Gimnasia y Esgrima La Plata head coach Maradona – arguably football’s greatest ever player – died of natural causes at the age of 60 on Wednesday.
Thousands gathered to farewell the football legend in Buenos Aires on Thursday during three days of national mourning in his homeland, where Maradona’s coffin was draped in the Argentina flag at Casa Rosada – the presidential mansion.
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Former Real Madrid, Inter, Chelsea and Manchester United manager Mourinho paid tribute to World Cup winner and friend Maradona following Tottenham’s 4-0 rout of Ludogorets in the Europa League on Thursday.
“Maradona and Diego, Maradona the world knows and the world never forgets,” Mourinho told reporters during his post-match news conference.
“I made sure that my son knows a lot about him, even being born after Diego Maradona as a player and I know my son will make sure that one day when he is a father he will not let his kids forget. It was similar with my Dad and Di Stefano.
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“I never saw Di Stefano play football, my Dad made sure I knew about Di Stefano because with this generation, we have players from my generation and Diego in my generation was what everybody knows.
“Then there is Diego the guy and that one I miss. I feel sorry that I didn’t spend more time with him, I would love. His family, his big friends and colleagues are very privileged to spend and know Diego well.
“I know him well enough and in my big defeats, he would always call me. In my victories, never but I will miss Diego. Of course I am very sad but I have a smile because with every minute I spent with him, it was to laugh.”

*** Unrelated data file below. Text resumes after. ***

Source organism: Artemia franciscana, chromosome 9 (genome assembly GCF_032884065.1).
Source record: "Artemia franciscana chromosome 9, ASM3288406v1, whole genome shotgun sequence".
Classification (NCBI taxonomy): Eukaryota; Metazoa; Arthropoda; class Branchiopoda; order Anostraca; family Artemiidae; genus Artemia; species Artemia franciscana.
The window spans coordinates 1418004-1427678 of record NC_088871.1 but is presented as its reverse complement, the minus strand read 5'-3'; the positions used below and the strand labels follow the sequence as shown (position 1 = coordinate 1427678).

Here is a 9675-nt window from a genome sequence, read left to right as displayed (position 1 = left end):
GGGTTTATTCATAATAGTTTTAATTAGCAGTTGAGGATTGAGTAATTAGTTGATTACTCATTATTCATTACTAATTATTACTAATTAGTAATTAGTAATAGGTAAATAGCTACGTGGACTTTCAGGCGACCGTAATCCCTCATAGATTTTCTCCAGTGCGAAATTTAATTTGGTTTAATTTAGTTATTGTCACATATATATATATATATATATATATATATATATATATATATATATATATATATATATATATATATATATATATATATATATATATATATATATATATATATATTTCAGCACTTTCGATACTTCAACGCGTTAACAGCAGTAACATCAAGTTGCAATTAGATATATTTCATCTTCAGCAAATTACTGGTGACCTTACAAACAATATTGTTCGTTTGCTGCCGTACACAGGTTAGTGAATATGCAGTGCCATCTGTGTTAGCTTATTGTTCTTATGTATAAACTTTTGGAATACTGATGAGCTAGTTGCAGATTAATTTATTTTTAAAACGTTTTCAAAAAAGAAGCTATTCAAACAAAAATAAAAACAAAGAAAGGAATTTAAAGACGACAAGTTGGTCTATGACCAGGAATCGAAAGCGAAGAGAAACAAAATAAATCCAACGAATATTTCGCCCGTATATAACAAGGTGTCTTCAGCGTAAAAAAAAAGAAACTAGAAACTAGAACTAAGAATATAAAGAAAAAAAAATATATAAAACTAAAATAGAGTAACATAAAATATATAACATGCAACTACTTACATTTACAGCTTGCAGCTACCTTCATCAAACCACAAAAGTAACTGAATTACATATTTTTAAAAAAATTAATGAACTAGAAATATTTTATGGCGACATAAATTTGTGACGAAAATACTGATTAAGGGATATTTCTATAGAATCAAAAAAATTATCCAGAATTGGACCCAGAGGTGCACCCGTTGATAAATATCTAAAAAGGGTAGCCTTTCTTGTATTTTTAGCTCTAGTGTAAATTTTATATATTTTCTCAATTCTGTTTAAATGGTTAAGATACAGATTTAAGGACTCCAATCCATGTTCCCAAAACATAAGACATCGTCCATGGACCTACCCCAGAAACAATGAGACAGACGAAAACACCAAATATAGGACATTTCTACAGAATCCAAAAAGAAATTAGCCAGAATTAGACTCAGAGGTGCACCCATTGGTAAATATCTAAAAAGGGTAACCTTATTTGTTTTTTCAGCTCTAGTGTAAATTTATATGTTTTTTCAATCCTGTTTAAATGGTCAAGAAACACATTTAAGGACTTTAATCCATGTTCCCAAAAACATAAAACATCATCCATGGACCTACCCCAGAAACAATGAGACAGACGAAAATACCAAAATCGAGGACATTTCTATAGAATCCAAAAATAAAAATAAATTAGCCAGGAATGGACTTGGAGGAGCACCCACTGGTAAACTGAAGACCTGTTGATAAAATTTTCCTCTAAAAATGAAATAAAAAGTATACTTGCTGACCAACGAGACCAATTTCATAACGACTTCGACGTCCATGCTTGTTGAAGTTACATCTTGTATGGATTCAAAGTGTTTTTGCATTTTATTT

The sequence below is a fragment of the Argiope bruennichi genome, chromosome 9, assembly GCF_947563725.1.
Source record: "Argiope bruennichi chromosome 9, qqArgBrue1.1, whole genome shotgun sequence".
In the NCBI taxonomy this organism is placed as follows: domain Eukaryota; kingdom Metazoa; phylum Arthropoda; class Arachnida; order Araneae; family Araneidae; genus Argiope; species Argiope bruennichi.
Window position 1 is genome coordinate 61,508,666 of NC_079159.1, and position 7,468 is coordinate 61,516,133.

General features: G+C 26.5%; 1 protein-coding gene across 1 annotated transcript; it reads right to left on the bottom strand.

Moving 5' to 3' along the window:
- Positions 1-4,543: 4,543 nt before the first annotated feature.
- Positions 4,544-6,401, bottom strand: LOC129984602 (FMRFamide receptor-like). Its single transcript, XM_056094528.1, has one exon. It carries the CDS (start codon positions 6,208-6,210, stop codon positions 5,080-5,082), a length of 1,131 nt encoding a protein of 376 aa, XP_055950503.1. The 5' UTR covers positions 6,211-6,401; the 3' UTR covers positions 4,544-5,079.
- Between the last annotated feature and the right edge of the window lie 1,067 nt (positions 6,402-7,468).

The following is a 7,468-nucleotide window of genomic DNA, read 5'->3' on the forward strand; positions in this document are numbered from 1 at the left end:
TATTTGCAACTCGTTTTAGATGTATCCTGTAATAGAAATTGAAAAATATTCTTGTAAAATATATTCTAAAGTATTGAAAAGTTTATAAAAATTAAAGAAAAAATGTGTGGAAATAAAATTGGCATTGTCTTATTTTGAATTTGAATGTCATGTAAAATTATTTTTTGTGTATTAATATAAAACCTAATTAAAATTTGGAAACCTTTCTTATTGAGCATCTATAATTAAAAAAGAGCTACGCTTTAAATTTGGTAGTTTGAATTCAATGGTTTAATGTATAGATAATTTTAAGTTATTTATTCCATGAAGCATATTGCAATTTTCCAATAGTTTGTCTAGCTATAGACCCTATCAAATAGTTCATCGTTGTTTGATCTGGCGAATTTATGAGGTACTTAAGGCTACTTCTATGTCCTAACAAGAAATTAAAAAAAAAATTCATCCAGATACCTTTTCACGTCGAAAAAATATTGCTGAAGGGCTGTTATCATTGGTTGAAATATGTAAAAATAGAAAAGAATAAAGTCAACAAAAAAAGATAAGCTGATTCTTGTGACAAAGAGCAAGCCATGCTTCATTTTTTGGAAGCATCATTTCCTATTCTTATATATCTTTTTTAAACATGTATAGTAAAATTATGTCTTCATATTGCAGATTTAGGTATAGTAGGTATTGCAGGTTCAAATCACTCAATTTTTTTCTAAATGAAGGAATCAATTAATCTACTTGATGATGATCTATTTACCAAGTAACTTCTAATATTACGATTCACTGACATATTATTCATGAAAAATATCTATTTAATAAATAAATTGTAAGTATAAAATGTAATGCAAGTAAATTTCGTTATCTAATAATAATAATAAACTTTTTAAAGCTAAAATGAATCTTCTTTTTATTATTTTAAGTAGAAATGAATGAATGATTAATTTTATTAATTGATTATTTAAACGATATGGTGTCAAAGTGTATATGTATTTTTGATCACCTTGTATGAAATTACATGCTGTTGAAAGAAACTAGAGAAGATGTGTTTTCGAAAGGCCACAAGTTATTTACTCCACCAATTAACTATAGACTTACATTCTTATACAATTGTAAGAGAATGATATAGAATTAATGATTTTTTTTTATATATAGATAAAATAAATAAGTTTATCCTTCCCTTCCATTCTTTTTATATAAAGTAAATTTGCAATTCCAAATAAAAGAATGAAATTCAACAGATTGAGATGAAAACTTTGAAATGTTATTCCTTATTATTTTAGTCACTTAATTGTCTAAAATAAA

Maradona was discharged from hospital a fortnight ago following brain surgery, having undergone a routine operation for a subdural haematoma after being admitted to hospital due to concerns over anaemia and dehydration.
The captain and inspiration behind Argentina’s World Cup success in 1986 before going on to coach his country at the 2010 showpiece, Maradona had been hospitalised just days after turning 60.
He appeared in a fragile state when he briefly made an appearance as his Gimnasia side played a match on the evening of his birthday last month.
Maradona won 91 caps for Argentina between 1977 and 1994, scoring 34 goals at international level.
He started his career with Argentinos Juniors before joining Boca Juniors and went on to play for Barcelona, Napoli, Sevilla and Newell’s Old Boys before returning to Boca in 1995.
Maradona had the best years of his club career in Italy, playing a massive part in Napoli winning the Serie A title in the 1986-87 and 1989-90 seasons.
Playmaker Maradona also lifted the UEFA Cup with Napoli in 1989 and he won three trophies during his time at Barca – including the Copa del Rey in 1983.
Maradona also had stints in charge of Textil Mandiyu, Racing Club, Al-Wasl, Fujairah and Dorados de Sinaloa in Mexico before being appointed by Gimnasia last year.
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